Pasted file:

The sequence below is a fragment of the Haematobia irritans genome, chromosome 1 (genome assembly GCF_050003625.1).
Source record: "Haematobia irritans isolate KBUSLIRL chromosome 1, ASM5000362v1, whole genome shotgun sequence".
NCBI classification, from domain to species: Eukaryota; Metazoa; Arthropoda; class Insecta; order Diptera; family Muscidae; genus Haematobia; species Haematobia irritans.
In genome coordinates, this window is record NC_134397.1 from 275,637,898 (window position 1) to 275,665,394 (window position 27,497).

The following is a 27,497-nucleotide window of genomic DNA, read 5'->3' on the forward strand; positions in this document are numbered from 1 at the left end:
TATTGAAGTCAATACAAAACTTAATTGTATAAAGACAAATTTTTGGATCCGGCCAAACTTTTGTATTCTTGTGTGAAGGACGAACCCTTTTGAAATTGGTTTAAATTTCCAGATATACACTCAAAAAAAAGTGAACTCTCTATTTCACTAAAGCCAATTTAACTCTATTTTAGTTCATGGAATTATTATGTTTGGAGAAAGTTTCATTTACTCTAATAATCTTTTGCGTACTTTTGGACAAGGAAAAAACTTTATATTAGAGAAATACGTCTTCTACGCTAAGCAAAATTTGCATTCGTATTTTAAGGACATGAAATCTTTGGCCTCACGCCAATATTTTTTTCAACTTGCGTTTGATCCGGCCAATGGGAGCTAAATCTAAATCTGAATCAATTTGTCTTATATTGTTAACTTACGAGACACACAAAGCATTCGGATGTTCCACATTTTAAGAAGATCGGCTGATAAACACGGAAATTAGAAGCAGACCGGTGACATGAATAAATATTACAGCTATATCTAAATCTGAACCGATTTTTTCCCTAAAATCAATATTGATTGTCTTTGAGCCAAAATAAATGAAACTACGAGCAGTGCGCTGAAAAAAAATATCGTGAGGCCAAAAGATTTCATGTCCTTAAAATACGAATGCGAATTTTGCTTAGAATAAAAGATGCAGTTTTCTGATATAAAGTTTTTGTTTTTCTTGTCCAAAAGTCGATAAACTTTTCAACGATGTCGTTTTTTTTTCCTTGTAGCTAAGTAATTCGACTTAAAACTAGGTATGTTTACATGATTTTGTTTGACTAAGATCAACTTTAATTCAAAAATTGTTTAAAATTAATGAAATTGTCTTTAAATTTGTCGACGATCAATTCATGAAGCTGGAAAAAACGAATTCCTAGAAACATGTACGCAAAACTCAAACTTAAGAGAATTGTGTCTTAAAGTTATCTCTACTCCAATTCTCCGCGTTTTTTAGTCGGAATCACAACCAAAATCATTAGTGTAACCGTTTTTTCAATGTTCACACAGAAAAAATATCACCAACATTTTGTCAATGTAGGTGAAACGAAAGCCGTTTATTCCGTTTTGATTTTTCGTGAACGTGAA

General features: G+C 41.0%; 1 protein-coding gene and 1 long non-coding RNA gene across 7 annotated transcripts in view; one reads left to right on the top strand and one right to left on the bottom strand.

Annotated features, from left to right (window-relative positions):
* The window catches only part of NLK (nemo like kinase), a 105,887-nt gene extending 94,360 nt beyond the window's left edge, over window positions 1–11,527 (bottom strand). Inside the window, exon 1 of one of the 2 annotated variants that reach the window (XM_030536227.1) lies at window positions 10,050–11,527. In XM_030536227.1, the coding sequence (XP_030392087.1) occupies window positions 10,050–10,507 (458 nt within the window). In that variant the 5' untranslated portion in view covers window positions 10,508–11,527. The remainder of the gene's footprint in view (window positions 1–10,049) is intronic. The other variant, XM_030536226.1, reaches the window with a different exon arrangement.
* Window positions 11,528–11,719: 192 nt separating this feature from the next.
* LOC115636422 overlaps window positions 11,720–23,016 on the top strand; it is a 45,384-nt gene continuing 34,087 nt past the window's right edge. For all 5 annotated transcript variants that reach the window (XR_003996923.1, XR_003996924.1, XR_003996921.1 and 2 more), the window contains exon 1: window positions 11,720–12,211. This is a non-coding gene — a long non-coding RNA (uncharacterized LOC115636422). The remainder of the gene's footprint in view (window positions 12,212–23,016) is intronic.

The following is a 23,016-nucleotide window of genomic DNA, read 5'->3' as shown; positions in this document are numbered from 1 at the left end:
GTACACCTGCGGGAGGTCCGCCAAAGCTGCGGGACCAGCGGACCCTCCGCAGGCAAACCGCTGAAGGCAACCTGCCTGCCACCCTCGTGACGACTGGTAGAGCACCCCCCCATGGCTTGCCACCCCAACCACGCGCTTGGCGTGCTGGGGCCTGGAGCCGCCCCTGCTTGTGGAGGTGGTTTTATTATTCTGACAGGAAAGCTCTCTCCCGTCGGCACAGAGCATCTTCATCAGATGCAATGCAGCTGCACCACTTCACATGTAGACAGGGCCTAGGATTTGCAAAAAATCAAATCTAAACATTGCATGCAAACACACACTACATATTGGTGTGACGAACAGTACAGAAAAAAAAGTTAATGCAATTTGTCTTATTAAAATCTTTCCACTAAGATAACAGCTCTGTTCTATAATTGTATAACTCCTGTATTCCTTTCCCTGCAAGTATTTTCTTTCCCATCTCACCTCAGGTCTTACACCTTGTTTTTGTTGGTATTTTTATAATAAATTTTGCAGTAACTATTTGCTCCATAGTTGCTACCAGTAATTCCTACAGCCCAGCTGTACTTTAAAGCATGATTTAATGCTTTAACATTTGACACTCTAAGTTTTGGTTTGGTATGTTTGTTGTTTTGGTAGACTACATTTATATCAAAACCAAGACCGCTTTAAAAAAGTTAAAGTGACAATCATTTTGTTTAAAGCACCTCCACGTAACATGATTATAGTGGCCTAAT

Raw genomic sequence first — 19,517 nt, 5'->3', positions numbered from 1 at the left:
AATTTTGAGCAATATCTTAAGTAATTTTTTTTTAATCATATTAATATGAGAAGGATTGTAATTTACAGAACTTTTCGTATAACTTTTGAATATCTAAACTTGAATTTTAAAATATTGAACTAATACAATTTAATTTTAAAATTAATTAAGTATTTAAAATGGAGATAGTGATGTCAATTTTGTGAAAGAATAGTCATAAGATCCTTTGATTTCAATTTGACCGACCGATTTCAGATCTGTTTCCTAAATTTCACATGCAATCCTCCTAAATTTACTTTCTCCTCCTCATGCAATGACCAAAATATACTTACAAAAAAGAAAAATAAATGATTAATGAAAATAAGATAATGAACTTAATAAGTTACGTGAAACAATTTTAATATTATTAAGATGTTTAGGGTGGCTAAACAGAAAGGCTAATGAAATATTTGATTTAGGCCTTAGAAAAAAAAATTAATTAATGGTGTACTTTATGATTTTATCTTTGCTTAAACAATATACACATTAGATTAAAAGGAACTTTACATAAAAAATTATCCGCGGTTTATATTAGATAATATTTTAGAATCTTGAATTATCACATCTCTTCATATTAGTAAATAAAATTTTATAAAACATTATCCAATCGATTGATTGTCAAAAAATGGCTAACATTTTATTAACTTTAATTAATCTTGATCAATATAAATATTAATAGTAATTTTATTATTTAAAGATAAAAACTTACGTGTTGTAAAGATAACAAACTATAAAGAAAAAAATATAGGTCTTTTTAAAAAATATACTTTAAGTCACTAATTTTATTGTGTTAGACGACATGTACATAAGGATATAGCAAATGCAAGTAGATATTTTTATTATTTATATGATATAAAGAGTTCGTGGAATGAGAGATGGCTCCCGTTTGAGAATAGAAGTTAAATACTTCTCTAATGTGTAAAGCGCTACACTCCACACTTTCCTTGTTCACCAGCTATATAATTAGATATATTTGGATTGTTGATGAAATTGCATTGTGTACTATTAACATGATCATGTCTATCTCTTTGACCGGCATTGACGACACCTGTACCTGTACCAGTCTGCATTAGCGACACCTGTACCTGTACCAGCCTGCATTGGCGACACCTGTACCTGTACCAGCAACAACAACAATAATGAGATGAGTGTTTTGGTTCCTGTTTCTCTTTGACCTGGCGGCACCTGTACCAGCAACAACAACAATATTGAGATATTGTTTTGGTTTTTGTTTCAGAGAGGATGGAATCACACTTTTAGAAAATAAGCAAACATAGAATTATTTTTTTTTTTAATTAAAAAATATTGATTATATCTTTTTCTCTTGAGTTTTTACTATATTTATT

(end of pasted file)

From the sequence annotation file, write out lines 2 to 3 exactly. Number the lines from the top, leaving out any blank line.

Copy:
Source record: "Haematobia irritans isolate KBUSLIRL chromosome 1, ASM5000362v1, whole genome shotgun sequence".
NCBI classification, from domain to species: Eukaryota; Metazoa; Arthropoda; class Insecta; order Diptera; family Muscidae; genus Haematobia; species Haematobia irritans.